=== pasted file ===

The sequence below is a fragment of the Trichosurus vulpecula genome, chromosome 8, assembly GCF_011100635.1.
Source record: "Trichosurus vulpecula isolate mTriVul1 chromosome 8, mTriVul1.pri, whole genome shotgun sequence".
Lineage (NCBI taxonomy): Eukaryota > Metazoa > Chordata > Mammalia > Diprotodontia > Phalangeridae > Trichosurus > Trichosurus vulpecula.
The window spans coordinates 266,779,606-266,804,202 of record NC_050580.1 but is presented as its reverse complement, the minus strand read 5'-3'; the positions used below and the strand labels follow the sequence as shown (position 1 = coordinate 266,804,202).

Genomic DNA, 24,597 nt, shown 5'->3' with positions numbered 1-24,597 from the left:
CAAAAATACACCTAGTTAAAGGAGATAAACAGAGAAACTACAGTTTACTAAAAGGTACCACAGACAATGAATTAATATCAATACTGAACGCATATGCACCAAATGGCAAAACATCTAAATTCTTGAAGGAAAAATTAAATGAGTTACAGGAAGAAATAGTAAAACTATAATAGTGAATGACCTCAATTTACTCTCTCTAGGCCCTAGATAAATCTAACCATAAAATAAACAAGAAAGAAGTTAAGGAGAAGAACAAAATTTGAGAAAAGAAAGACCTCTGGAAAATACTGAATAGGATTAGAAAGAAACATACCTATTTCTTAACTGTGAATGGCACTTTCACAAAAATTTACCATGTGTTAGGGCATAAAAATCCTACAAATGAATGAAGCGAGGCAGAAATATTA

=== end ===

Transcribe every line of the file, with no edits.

The sequence below is a fragment of the Trichosurus vulpecula genome, chromosome 8, assembly GCF_011100635.1.
Source record: "Trichosurus vulpecula isolate mTriVul1 chromosome 8, mTriVul1.pri, whole genome shotgun sequence".
Lineage (NCBI taxonomy): Eukaryota > Metazoa > Chordata > Mammalia > Diprotodontia > Phalangeridae > Trichosurus > Trichosurus vulpecula.
The window spans coordinates 266,779,606-266,804,202 of record NC_050580.1 but is presented as its reverse complement, the minus strand read 5'-3'; the positions used below and the strand labels follow the sequence as shown (position 1 = coordinate 266,804,202).

Genomic DNA, 24,597 nt, shown 5'->3' with positions numbered 1-24,597 from the left:
CAAAAATACACCTAGTTAAAGGAGATAAACAGAGAAACTACAGTTTACTAAAAGGTACCACAGACAATGAATTAATATCAATACTGAACGCATATGCACCAAATGGCAAAACATCTAAATTCTTGAAGGAAAAATTAAATGAGTTACAGGAAGAAATAGTAAAACTATAATAGTGAATGACCTCAATTTACTCTCTCTAGGCCCTAGATAAATCTAACCATAAAATAAACAAGAAAGAAGTTAAGGAGAAGAACAAAATTTGAGAAAAGAAAGACCTCTGGAAAATACTGAATAGGATTAGAAAGAAACATACCTATTTCTTAACTGTGAATGGCACTTTCACAAAAATTTACCATGTGTTAGGGCATAAAAATCCTACAAATGAATGAAGCGAGGCAGAAATATTA